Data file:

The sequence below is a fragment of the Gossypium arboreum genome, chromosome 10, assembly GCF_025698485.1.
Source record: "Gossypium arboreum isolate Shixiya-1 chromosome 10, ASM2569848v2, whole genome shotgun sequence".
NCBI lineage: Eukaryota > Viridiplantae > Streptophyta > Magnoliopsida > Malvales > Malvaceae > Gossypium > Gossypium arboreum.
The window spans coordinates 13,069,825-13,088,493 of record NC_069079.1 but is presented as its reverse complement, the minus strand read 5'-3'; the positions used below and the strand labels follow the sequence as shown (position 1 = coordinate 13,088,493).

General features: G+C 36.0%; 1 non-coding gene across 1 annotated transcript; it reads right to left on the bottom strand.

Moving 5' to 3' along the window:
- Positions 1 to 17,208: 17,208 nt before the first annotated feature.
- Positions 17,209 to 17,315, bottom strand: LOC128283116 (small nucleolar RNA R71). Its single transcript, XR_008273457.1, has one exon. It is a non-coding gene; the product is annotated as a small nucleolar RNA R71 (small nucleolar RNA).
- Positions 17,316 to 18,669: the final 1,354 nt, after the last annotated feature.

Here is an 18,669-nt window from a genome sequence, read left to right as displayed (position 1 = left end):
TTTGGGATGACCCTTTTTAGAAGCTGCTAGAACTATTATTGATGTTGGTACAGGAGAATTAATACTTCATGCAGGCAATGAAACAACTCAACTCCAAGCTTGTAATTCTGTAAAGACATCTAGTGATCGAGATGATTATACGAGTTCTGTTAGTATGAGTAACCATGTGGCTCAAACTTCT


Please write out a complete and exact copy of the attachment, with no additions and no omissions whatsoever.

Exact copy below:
The sequence below is a fragment of the Gossypium arboreum genome, chromosome 10, assembly GCF_025698485.1.
Source record: "Gossypium arboreum isolate Shixiya-1 chromosome 10, ASM2569848v2, whole genome shotgun sequence".
NCBI lineage: Eukaryota > Viridiplantae > Streptophyta > Magnoliopsida > Malvales > Malvaceae > Gossypium > Gossypium arboreum.
The window spans coordinates 13,069,825-13,088,493 of record NC_069079.1 but is presented as its reverse complement, the minus strand read 5'-3'; the positions used below and the strand labels follow the sequence as shown (position 1 = coordinate 13,088,493).

General features: G+C 36.0%; 1 non-coding gene across 1 annotated transcript; it reads right to left on the bottom strand.

Moving 5' to 3' along the window:
- Positions 1 to 17,208: 17,208 nt before the first annotated feature.
- Positions 17,209 to 17,315, bottom strand: LOC128283116 (small nucleolar RNA R71). Its single transcript, XR_008273457.1, has one exon. It is a non-coding gene; the product is annotated as a small nucleolar RNA R71 (small nucleolar RNA).
- Positions 17,316 to 18,669: the final 1,354 nt, after the last annotated feature.

Here is an 18,669-nt window from a genome sequence, read left to right as displayed (position 1 = left end):
TTTGGGATGACCCTTTTTAGAAGCTGCTAGAACTATTATTGATGTTGGTACAGGAGAATTAATACTTCATGCAGGCAATGAAACAACTCAACTCCAAGCTTGTAATTCTGTAAAGACATCTAGTGATCGAGATGATTATACGAGTTCTGTTAGTATGAGTAACCATGTGGCTCAAACTTCT